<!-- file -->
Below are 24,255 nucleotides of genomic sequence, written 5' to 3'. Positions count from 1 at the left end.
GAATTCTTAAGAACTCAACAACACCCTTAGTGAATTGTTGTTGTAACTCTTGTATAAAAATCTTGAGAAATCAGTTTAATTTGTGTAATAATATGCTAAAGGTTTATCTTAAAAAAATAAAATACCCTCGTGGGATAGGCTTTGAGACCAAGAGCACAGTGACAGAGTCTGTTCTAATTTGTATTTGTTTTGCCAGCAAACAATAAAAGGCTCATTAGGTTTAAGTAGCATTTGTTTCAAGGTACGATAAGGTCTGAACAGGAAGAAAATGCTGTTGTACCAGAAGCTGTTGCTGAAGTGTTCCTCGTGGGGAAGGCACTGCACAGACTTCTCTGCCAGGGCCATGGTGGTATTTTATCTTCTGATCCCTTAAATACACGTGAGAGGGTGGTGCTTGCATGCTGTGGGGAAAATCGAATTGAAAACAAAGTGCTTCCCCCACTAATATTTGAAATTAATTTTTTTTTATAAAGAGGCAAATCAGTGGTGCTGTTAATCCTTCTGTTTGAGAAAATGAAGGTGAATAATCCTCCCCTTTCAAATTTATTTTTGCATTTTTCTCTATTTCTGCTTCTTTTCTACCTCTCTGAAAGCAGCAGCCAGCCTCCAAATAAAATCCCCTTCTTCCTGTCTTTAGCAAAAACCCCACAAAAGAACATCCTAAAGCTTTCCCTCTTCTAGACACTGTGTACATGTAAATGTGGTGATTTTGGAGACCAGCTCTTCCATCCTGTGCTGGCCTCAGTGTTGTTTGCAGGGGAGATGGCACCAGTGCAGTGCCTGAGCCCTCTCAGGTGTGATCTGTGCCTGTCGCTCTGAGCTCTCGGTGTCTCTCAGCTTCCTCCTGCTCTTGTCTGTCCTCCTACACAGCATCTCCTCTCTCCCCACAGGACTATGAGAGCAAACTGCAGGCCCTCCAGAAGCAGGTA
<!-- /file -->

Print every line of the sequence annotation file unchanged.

Below are 24,255 nucleotides of genomic sequence, written 5' to 3'. Positions count from 1 at the left end.
GAATTCTTAAGAACTCAACAACACCCTTAGTGAATTGTTGTTGTAACTCTTGTATAAAAATCTTGAGAAATCAGTTTAATTTGTGTAATAATATGCTAAAGGTTTATCTTAAAAAAATAAAATACCCTCGTGGGATAGGCTTTGAGACCAAGAGCACAGTGACAGAGTCTGTTCTAATTTGTATTTGTTTTGCCAGCAAACAATAAAAGGCTCATTAGGTTTAAGTAGCATTTGTTTCAAGGTACGATAAGGTCTGAACAGGAAGAAAATGCTGTTGTACCAGAAGCTGTTGCTGAAGTGTTCCTCGTGGGGAAGGCACTGCACAGACTTCTCTGCCAGGGCCATGGTGGTATTTTATCTTCTGATCCCTTAAATACACGTGAGAGGGTGGTGCTTGCATGCTGTGGGGAAAATCGAATTGAAAACAAAGTGCTTCCCCCACTAATATTTGAAATTAATTTTTTTTTATAAAGAGGCAAATCAGTGGTGCTGTTAATCCTTCTGTTTGAGAAAATGAAGGTGAATAATCCTCCCCTTTCAAATTTATTTTTGCATTTTTCTCTATTTCTGCTTCTTTTCTACCTCTCTGAAAGCAGCAGCCAGCCTCCAAATAAAATCCCCTTCTTCCTGTCTTTAGCAAAAACCCCACAAAAGAACATCCTAAAGCTTTCCCTCTTCTAGACACTGTGTACATGTAAATGTGGTGATTTTGGAGACCAGCTCTTCCATCCTGTGCTGGCCTCAGTGTTGTTTGCAGGGGAGATGGCACCAGTGCAGTGCCTGAGCCCTCTCAGGTGTGATCTGTGCCTGTCGCTCTGAGCTCTCGGTGTCTCTCAGCTTCCTCCTGCTCTTGTCTGTCCTCCTACACAGCATCTCCTCTCTCCCCACAGGACTATGAGAGCAAACTGCAGGCCCTCCAGAAGCAGGTA